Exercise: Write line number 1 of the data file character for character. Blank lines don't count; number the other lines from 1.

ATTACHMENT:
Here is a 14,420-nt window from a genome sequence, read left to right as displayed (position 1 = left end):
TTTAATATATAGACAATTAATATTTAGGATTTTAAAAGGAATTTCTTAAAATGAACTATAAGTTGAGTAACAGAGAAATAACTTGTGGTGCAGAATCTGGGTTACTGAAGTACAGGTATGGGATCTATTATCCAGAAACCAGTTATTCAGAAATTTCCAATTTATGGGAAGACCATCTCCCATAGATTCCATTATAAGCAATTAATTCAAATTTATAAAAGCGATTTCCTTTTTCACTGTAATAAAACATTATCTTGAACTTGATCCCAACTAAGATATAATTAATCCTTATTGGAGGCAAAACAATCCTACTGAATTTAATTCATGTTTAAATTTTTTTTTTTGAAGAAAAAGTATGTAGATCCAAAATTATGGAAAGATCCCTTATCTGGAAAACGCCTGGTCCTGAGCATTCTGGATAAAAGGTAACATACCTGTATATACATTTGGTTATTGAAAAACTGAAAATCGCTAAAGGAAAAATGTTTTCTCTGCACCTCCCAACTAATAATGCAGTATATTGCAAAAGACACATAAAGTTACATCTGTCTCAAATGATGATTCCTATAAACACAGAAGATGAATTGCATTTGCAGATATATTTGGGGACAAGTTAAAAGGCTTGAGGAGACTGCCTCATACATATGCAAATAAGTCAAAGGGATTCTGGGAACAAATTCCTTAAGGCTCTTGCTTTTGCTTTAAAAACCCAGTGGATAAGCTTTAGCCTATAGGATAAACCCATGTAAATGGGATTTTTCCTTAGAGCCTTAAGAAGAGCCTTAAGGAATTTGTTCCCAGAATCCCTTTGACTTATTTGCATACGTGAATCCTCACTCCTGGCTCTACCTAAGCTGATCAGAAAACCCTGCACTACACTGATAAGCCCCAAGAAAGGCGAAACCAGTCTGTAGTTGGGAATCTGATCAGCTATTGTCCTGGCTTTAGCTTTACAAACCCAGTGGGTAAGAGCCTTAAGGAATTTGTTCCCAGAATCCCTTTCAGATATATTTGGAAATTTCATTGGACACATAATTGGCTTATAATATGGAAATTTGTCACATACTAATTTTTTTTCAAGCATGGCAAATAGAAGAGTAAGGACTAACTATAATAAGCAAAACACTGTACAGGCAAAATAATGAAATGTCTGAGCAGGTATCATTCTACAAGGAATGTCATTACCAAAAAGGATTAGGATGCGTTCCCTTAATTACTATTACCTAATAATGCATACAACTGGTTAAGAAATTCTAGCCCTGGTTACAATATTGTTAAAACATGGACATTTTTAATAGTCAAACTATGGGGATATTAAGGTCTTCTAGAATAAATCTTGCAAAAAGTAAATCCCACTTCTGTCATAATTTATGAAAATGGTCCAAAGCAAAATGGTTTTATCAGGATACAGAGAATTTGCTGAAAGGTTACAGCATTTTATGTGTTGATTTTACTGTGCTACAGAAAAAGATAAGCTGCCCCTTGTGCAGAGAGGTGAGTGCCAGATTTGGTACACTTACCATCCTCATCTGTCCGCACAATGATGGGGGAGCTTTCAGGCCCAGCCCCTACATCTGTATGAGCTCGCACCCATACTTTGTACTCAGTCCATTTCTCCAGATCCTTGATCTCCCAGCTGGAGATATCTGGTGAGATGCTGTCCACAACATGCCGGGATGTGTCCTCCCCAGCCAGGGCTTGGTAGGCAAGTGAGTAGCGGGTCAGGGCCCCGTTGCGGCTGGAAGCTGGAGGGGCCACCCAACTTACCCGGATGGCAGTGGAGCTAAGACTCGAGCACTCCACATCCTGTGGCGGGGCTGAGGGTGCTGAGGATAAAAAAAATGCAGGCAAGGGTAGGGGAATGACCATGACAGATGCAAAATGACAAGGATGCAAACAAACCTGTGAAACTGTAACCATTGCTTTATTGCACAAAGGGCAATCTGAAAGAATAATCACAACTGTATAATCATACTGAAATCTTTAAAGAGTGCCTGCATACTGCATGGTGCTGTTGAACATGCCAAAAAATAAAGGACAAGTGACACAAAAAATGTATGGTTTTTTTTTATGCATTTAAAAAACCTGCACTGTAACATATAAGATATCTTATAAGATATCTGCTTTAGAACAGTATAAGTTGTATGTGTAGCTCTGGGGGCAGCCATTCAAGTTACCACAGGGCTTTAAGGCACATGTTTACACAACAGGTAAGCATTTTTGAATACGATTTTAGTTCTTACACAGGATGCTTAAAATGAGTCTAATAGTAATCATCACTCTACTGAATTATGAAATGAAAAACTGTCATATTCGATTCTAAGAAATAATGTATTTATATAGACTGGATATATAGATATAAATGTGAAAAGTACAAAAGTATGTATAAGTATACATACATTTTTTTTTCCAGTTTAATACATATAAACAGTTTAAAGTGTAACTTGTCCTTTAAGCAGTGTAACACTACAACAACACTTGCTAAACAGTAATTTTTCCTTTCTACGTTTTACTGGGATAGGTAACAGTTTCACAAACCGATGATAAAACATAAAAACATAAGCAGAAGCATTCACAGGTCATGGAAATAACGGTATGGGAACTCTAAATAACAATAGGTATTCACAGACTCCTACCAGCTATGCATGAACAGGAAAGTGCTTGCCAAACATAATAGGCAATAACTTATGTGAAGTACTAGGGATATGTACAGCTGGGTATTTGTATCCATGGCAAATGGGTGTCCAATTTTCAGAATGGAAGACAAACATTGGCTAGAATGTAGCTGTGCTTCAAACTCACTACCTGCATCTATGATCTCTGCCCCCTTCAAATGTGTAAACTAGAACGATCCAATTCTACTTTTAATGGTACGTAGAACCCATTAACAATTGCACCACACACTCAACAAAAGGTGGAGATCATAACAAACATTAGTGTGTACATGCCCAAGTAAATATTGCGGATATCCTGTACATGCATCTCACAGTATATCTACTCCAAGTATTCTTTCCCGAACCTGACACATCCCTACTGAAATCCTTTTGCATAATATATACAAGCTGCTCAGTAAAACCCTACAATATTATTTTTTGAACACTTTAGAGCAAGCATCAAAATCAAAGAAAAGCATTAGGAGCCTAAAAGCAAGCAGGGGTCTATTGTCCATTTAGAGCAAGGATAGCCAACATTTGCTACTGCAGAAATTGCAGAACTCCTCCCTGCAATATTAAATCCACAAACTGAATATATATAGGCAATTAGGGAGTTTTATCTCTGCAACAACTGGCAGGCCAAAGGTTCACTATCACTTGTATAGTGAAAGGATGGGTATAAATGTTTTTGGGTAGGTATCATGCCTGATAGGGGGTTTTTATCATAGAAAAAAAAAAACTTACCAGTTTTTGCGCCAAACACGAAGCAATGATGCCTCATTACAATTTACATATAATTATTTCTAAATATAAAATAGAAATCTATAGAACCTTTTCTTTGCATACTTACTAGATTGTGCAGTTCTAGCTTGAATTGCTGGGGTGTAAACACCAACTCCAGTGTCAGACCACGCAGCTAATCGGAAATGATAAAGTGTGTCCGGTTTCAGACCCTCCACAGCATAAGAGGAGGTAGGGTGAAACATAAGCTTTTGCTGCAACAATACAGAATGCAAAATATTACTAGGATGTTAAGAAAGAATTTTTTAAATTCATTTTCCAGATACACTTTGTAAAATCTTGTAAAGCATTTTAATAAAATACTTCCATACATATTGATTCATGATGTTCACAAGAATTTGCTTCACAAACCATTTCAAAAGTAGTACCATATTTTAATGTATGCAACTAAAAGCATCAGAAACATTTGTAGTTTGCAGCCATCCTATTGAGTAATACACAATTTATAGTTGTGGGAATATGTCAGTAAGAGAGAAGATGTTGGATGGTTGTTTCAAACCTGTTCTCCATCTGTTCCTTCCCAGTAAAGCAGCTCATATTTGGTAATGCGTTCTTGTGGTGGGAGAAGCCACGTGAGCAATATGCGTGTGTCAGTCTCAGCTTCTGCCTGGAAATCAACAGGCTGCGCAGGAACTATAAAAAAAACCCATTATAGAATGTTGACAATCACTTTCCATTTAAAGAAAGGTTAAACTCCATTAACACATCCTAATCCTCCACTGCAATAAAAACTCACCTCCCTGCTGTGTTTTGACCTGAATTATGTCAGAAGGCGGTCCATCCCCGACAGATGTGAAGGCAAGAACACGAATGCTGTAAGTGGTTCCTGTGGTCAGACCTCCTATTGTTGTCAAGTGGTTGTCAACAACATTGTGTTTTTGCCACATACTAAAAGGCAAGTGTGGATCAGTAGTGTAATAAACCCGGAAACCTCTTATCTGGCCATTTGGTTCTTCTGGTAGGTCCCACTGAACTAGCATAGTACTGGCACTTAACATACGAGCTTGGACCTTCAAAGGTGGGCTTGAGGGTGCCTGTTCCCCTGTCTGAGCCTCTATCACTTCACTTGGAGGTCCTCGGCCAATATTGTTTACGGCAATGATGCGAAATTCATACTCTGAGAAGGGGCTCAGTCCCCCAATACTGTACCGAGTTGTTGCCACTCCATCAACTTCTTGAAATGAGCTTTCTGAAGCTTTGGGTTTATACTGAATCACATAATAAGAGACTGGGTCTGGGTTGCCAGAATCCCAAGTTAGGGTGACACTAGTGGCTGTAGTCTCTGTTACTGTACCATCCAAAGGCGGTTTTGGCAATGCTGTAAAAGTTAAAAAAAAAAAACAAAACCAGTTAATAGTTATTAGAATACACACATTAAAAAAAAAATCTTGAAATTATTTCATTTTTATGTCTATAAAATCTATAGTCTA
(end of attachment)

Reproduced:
Here is a 14,420-nt window from a genome sequence, read left to right as displayed (position 1 = left end):